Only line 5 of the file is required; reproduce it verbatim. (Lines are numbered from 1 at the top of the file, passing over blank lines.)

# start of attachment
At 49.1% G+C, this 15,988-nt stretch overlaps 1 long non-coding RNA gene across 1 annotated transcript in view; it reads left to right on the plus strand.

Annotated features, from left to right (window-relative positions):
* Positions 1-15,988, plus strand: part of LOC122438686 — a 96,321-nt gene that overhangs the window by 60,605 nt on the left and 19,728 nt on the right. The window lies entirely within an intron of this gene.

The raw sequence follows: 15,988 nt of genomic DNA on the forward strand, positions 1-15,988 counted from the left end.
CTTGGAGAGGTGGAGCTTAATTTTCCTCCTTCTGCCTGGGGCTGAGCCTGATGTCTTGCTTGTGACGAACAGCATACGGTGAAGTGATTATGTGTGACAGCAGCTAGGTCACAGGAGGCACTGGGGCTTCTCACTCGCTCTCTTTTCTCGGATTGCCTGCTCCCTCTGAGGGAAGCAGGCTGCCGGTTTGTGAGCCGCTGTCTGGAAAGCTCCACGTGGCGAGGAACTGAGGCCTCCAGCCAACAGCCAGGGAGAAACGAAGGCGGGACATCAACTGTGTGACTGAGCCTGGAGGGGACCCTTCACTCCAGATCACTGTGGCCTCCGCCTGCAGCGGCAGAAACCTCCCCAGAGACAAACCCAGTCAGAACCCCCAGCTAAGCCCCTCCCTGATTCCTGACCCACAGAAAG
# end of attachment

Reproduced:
CTTGGAGAGGTGGAGCTTAATTTTCCTCCTTCTGCCTGGGGCTGAGCCTGATGTCTTGCTTGTGACGAACAGCATACGGTGAAGTGATTATGTGTGACAGCAGCTAGGTCACAGGAGGCACTGGGGCTTCTCACTCGCTCTCTTTTCTCGGATTGCCTGCTCCCTCTGAGGGAAGCAGGCTGCCGGTTTGTGAGCCGCTGTCTGGAAAGCTCCACGTGGCGAGGAACTGAGGCCTCCAGCCAACAGCCAGGGAGAAACGAAGGCGGGACATCAACTGTGTGACTGAGCCTGGAGGGGACCCTTCACTCCAGATCACTGTGGCCTCCGCCTGCAGCGGCAGAAACCTCCCCAGAGACAAACCCAGTCAGAACCCCCAGCTAAGCCCCTCCCTGATTCCTGACCCACAGAAAG